3. What are the costs and benefits of treaties providing for informal negotiation measures?
4. Should investment treaties or contracts provide for the appointment of qualified conciliators and mediators to assist in resolving investor-state conflicts?
5. How viable is diplomatic intervention by an investor’s home state to resolve a dispute with the host state?
Dispute Resolution Measures in Investor–State Conflicts
1. Should dispute resolution measures be graduated? For example, should investors be required to first exhaust local remedies before domestic courts before instituting ISA proceedings?
2. Should ISA be retained or renegotiated by treaty or contract?
3. Is a two-tier ‘domestic courts–ISA’ approach more efficient and fairer?
4. Is a multi-tier approach preferable, commencing with dispute avoidance measures (such as negotiation) and concluding with dispute resolution measures (such as ISA)?
5. What are the optimal methods of preventing, avoiding, and resolving investor-state disputes?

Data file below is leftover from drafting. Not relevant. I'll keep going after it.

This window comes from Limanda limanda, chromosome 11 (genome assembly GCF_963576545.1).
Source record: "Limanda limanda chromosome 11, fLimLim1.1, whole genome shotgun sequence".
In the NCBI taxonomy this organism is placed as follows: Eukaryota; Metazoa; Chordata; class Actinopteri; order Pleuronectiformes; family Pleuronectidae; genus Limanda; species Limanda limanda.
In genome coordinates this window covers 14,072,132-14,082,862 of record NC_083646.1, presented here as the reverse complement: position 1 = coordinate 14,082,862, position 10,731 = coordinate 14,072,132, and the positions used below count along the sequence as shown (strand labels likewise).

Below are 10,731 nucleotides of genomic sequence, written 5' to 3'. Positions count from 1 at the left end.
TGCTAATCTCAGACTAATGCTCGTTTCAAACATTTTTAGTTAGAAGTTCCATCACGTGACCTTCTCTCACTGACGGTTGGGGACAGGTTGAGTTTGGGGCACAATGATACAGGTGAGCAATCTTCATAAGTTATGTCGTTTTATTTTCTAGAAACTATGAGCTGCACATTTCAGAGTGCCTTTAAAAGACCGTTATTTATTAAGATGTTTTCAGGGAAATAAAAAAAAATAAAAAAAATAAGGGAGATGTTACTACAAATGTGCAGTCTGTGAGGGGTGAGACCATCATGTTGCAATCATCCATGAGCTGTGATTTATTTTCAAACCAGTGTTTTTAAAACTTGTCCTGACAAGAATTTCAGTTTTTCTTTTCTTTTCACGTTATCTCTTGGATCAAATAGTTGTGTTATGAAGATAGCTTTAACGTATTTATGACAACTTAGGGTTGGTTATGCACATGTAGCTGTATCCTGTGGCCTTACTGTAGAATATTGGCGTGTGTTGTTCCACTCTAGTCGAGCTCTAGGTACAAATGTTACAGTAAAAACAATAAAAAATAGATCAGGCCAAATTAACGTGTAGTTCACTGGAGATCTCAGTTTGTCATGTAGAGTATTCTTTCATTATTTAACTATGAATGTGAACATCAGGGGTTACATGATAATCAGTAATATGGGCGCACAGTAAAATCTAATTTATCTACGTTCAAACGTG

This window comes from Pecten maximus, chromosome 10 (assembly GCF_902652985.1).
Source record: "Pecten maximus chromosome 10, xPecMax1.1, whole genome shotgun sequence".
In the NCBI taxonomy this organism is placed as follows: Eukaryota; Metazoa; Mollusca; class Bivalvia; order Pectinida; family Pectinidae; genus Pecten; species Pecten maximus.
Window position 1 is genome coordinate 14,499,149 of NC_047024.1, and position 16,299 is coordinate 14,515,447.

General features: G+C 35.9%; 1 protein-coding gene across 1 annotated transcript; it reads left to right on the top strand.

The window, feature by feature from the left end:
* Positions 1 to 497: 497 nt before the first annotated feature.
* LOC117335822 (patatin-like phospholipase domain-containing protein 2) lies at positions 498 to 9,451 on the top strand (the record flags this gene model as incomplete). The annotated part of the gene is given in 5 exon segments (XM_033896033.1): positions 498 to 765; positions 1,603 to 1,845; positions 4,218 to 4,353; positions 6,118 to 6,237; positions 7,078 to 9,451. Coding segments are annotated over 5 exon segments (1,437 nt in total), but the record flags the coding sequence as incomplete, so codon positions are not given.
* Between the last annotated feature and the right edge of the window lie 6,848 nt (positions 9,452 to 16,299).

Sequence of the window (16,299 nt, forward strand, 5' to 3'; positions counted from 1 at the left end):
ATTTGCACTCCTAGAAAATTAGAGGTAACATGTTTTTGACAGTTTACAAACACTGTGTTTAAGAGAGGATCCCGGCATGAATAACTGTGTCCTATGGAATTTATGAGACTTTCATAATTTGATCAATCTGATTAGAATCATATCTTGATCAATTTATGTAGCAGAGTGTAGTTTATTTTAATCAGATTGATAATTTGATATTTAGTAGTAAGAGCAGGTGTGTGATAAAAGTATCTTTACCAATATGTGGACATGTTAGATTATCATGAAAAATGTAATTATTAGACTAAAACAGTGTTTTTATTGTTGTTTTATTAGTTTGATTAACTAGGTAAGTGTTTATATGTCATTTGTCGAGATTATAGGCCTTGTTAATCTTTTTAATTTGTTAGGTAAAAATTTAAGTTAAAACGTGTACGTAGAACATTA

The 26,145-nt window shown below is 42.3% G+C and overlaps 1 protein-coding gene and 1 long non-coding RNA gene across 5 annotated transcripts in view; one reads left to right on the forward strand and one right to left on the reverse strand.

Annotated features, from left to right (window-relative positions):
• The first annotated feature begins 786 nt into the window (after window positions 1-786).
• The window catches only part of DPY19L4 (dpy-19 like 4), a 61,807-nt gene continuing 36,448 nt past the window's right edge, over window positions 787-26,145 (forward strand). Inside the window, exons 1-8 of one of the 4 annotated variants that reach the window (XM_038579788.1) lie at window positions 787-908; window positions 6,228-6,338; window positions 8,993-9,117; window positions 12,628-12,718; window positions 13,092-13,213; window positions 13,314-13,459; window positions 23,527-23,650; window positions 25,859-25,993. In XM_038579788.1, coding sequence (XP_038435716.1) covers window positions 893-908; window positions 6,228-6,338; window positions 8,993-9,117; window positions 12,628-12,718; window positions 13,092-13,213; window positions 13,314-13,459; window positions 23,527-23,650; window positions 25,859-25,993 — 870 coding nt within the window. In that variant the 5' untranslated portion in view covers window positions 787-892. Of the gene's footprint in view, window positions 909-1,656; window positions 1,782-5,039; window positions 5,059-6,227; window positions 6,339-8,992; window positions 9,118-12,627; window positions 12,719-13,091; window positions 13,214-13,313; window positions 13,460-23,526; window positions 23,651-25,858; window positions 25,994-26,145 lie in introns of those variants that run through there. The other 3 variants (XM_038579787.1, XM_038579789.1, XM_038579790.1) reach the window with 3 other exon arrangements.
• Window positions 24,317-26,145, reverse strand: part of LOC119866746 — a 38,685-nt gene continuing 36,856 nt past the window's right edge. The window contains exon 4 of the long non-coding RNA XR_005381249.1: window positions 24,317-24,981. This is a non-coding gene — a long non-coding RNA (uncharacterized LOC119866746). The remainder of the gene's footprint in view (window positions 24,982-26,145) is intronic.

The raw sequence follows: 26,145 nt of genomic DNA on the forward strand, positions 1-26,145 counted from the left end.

Methodology

Multidisciplinary research on the social, economic and political impact of Australia’s Policy is currently lacking, despite the importance of the issue. This project will investigate that impact in three stages, each of which is necessary to obtain an integrated view of the current situation, and to propose recommendations on arriving at efficient outcomes (as identified in the ‘Background’ section above). It will:
(i) use econometric analysis to identify the strategic economic and political effect of ISA protections upon levels of inbound investment;
(ii) use empirical data and case analysis to identify the impact of this policy on outbound investors, such as through the risk and cost of outbound investors being discriminated against by corrupt host states; and
(iii) undertake scholarly analysis of treaties, cases, academic articles and media literature to identify the potential risk of a regulatory chill resulting from treaty practice.

(i) Econometric analysis to identify the relationship between ISA protections and levels of inbound investment

The focus of this econometric study is Australia, its actual and potential trade partners, and its inbound and outbound investors. The econometric analysis will serve several purposes: it will assist in building an economic model of FDI, an understanding of the significance of that model in the Australian government negotiating practice with respect to BITs and FTAs, as well as the economic and political impact of FDI for selected regional, country and country-pair characteristics (beyond Australia).